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Suppose you write a static function in Java to sort an array, much like Arrays.sort(). The problem with Arrays.sort() is that it receives an array of Object, and throws a ClassCastException if its elements don't implement Comparable.

So you want your function to receive as an argument an array of a subtype of Comparable. Something like that could work:

static <T extends Comparable> void sort(T[] array);

The problem with that signature is that you can still pass an array of Comparables with Integers and Strings for instance, which would cause a Runtime exception.

So, how can you create a function that will receive only an array whose elements implement Comparable and have all the same type (eg. Integer, String, etc?)

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Another problem with the signature is that it is using a raw type in a generic bound. –  Tom Hawtin - tackline Jan 15 '10 at 15:31
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3 Answers

Use

static <T extends Comparable<? super T>> sort(T[] array);

which is the most general specification to accomplish the task. Basically, it asserts, that T is a type which can be compared to itself.

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Aaah... finally a valid use of super.. :) –  falstro Jan 15 '10 at 13:57
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+1. That is the same signature Collections.sort uses. –  Thilo Jan 15 '10 at 13:58
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Dirk's answer is the best you can get, but Google Collections used exactly as you wrote to avoid bug in javac:

From: http://code.google.com/p/google-collections/wiki/Faq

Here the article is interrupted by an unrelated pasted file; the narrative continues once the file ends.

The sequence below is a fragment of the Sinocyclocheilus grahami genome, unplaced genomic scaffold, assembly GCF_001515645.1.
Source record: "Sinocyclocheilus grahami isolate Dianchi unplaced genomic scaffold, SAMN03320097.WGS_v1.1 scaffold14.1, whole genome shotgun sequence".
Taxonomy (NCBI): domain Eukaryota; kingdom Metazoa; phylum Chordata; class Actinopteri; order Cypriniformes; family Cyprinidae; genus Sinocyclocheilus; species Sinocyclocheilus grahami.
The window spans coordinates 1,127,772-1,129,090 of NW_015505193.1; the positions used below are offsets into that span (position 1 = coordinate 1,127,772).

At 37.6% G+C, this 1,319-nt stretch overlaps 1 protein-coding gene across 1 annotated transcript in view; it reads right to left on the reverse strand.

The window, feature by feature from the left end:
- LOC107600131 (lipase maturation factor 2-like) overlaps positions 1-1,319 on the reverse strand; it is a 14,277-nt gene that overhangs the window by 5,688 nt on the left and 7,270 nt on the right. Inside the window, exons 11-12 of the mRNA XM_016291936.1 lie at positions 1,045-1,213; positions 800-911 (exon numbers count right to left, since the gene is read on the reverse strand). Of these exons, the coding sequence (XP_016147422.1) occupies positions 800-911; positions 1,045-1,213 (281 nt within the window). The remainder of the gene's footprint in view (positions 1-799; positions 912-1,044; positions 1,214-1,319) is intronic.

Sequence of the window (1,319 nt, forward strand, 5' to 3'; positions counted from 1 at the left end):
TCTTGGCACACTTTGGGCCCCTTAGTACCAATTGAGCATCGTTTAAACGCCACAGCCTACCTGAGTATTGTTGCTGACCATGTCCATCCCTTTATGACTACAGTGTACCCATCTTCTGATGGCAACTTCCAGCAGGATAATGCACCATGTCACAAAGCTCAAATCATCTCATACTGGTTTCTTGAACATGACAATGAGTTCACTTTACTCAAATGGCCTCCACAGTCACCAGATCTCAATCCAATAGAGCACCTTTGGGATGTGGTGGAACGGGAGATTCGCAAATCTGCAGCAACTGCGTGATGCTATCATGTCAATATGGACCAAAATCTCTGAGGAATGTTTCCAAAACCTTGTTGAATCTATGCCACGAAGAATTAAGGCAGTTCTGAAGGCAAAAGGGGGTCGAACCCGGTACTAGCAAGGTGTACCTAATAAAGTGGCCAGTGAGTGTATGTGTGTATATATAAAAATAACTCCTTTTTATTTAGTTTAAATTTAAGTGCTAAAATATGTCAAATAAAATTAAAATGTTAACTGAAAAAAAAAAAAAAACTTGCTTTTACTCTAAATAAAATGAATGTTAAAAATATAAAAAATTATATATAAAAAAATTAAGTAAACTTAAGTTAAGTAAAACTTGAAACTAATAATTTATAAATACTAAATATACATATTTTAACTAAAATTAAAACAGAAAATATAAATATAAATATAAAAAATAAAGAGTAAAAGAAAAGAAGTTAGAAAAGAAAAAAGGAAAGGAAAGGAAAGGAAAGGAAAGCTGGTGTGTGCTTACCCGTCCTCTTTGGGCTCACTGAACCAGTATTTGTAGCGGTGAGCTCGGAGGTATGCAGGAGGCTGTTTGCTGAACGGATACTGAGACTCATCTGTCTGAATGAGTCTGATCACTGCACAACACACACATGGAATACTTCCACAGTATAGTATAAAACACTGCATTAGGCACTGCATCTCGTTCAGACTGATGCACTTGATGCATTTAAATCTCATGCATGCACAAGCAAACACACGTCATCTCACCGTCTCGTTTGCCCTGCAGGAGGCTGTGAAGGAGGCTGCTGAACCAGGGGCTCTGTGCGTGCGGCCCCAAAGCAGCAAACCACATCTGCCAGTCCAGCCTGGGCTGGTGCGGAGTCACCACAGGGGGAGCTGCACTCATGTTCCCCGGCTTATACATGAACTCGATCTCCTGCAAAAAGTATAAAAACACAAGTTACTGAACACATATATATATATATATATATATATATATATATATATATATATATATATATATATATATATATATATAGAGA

Why do you use the type <E extends Comparable> in various APIs, which is not "fully
generified"? Shouldn't it be <E extends Comparable<?>>, <E extends Comparable<E>> 
or <E extends Comparable<? super E>>?

The last suggestion is the correct one, as explained in Effective Java. However, 
we will be using <E extends Comparable<E>> on parameterless methods in order to 
work around a hideous javac bug. This will cause you problems when you use a very 
unusual type like java.sql.Timestamp which is comparable to a supertype. 
(Needs more explanation.)

Now it's up to you...

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Wiki formatting ate your pointy brackets... –  Thilo Jan 15 '10 at 14:00
    
yuppy, now I use code for it :( –  nanda Jan 15 '10 at 14:02
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In the post-1.5 Java world, reference arrays are just low-level implementation details. Prefer, collections.

If you are interested in reference arrays, for some peculiar reason, you will be aware they really don't get on with generics. You can't (reasonably) have an array of a generic type, such as Comparable<String>. That means that if Arrays.sort was genericised in a similar way to Collections.sort it would be over constrained.

Because of the peculiarity of array typing, if you did want to over-constrain types, I think sort can be written more simply than Collections.sort without sacrificing anything significant.

public static <T extends Comparable<T>> sort(T[] array)

If you want binary compatibility with pre-generics, then you will need a slight hack to get back to the Object[] signature, in a similar way to the likes of Collections.min.

public static <T extends Object & Comparable<T>> sort(T[] array)
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